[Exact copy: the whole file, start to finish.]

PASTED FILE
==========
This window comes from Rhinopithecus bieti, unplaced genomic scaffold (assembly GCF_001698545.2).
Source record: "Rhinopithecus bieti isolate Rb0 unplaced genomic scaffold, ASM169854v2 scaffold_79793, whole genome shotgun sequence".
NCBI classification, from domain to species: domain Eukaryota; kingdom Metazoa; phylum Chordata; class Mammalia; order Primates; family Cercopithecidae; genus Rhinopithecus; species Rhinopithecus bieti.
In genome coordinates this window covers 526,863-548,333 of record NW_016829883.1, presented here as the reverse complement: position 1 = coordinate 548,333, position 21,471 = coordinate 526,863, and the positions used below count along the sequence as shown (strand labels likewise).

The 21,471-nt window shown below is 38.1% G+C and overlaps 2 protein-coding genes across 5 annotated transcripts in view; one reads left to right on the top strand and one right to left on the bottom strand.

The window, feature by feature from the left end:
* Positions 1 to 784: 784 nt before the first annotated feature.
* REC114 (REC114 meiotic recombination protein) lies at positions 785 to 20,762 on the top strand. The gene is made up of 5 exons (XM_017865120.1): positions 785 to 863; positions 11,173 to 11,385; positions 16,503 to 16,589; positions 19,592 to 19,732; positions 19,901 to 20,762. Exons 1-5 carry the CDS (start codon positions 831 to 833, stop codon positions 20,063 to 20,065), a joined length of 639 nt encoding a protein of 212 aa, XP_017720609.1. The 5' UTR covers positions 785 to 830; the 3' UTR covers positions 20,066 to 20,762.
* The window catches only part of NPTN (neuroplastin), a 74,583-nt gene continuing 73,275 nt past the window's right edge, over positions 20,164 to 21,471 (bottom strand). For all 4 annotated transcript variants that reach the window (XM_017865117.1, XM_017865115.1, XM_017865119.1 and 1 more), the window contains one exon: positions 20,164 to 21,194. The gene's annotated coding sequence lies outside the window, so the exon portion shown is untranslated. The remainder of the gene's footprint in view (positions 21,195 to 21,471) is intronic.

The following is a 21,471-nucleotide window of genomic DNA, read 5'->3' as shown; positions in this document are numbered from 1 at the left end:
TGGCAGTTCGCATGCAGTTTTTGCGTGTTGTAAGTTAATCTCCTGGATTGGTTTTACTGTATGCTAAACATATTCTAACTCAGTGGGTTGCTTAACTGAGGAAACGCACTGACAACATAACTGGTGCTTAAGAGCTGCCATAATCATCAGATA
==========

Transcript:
This window comes from Rhinopithecus bieti, unplaced genomic scaffold (assembly GCF_001698545.2).
Source record: "Rhinopithecus bieti isolate Rb0 unplaced genomic scaffold, ASM169854v2 scaffold_79793, whole genome shotgun sequence".
NCBI classification, from domain to species: domain Eukaryota; kingdom Metazoa; phylum Chordata; class Mammalia; order Primates; family Cercopithecidae; genus Rhinopithecus; species Rhinopithecus bieti.
In genome coordinates this window covers 526,863-548,333 of record NW_016829883.1, presented here as the reverse complement: position 1 = coordinate 548,333, position 21,471 = coordinate 526,863, and the positions used below count along the sequence as shown (strand labels likewise).

The 21,471-nt window shown below is 38.1% G+C and overlaps 2 protein-coding genes across 5 annotated transcripts in view; one reads left to right on the top strand and one right to left on the bottom strand.

The window, feature by feature from the left end:
* Positions 1 to 784: 784 nt before the first annotated feature.
* REC114 (REC114 meiotic recombination protein) lies at positions 785 to 20,762 on the top strand. The gene is made up of 5 exons (XM_017865120.1): positions 785 to 863; positions 11,173 to 11,385; positions 16,503 to 16,589; positions 19,592 to 19,732; positions 19,901 to 20,762. Exons 1-5 carry the CDS (start codon positions 831 to 833, stop codon positions 20,063 to 20,065), a joined length of 639 nt encoding a protein of 212 aa, XP_017720609.1. The 5' UTR covers positions 785 to 830; the 3' UTR covers positions 20,066 to 20,762.
* The window catches only part of NPTN (neuroplastin), a 74,583-nt gene continuing 73,275 nt past the window's right edge, over positions 20,164 to 21,471 (bottom strand). For all 4 annotated transcript variants that reach the window (XM_017865117.1, XM_017865115.1, XM_017865119.1 and 1 more), the window contains one exon: positions 20,164 to 21,194. The gene's annotated coding sequence lies outside the window, so the exon portion shown is untranslated. The remainder of the gene's footprint in view (positions 21,195 to 21,471) is intronic.

The following is a 21,471-nucleotide window of genomic DNA, read 5'->3' as shown; positions in this document are numbered from 1 at the left end:
TGGCAGTTCGCATGCAGTTTTTGCGTGTTGTAAGTTAATCTCCTGGATTGGTTTTACTGTATGCTAAACATATTCTAACTCAGTGGGTTGCTTAACTGAGGAAACGCACTGACAACATAACTGGTGCTTAAGAGCTGCCATAATCATCAGATA